In Victoria evidence shows that many workers and managers find it hard to have conversations about difficult topics such as flexible work requests, pregnancy leave and about inequality in the workplace that creates an atmosphere where sexual harassment can happen.
This project aims to prevent sexual harassment and is based on evidence that shows that the presence of conversations about these topics in the workplace is a key factor in reducing sexual harassment. Designed to support and encourage safe conversations in the workplace, the Raise it! project aims to help participants build skills and confidence in talking about difficult topics in the workplace related to discrimination and harassment, and help create a workplace culture where these types of behaviours are unacceptable.
I have a lot on right now and I’m not sure that these topics would apply to me anyway. Is it important that I participate in the Raise it! project?
Your workplace and management has prioritised this project. Managers are supporting your engagement in this project to ensure your voice and views about maintaining a fair, safe and inclusive workplace are heard. The project is based on evidence that shows more can always be done to promote equality and prevent discrimination at work.
Even if the themes do not seem immediately relevant to your life, the skills that you will develop through this program will support you to have difficult conversations about important issues with your manager. It is important for you to discuss your concerns if you think that your workload may exclude you from the project with your manager or the contact person for the Raise it! in your HR team.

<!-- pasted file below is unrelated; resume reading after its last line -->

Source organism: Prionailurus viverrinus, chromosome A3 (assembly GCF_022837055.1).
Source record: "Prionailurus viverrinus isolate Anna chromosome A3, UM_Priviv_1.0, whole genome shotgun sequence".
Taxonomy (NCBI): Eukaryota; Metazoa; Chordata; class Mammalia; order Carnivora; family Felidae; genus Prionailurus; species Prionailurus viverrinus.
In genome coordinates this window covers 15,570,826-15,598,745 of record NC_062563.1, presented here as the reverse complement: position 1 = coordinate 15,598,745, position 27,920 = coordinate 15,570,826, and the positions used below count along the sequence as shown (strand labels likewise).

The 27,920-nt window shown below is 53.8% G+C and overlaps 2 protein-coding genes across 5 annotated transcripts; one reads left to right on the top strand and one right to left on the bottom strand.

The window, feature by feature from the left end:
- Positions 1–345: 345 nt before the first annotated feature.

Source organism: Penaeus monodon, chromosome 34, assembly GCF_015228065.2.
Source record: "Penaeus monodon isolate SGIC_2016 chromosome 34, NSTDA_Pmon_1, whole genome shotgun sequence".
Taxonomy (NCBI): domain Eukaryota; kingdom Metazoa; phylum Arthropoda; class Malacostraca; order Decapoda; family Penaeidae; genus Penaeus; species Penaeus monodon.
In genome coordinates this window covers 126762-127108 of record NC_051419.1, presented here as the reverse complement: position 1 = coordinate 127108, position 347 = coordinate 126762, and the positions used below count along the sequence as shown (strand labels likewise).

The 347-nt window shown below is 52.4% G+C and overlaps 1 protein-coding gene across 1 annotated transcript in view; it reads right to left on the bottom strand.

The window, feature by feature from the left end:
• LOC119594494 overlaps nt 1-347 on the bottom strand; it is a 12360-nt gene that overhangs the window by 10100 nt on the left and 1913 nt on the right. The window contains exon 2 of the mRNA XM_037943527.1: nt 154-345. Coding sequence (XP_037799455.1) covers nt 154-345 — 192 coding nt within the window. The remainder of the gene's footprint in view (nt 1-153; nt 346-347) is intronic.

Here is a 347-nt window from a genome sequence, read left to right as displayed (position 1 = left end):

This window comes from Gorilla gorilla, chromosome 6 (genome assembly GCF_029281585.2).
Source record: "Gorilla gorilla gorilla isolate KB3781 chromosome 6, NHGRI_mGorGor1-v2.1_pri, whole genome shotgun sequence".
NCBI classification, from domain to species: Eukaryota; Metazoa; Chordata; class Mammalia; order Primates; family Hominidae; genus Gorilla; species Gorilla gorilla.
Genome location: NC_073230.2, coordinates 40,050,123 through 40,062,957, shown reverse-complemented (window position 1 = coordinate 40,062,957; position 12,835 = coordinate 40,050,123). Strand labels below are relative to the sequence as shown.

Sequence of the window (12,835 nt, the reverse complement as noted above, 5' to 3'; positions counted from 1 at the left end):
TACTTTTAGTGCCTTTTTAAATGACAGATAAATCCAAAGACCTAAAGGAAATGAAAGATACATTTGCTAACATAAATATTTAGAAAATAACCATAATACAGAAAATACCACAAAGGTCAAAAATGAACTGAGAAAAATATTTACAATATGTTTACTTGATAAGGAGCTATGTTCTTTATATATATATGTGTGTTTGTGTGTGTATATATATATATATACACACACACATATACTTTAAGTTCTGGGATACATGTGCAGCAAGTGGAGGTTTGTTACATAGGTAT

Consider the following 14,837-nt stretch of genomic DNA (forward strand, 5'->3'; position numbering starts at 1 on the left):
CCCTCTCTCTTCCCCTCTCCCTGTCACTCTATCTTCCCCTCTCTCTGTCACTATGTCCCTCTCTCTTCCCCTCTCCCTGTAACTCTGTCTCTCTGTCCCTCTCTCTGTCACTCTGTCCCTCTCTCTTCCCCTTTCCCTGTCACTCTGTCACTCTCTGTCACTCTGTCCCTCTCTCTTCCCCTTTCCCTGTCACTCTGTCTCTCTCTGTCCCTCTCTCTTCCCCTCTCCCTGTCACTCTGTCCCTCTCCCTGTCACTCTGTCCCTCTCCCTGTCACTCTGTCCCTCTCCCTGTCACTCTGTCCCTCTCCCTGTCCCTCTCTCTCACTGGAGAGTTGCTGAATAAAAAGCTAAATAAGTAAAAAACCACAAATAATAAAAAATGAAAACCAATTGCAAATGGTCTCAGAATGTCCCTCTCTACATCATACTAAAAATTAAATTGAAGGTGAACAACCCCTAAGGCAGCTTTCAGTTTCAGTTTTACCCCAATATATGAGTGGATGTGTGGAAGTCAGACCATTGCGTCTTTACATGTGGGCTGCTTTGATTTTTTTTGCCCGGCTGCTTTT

Why do I have to tell you my gender identity, age and ethnicity in the Raise it! project? What will be done with my personal data?
The Raise it! project is a pilot and your feedback on what works and what doesn’t work is really important to us. To ensure we capture your feedback the project is being independently evaluated by a professional evaluation consulting agency called Social Ventures Australia, which will administer a confidential survey at the beginning and the end of the pilot period. Your personal data will not be available to your workplace, nor to the Victorian Equal Opportunity and Human Rights Commission, at any point. It is gathered for the purpose of evaluation and feedback.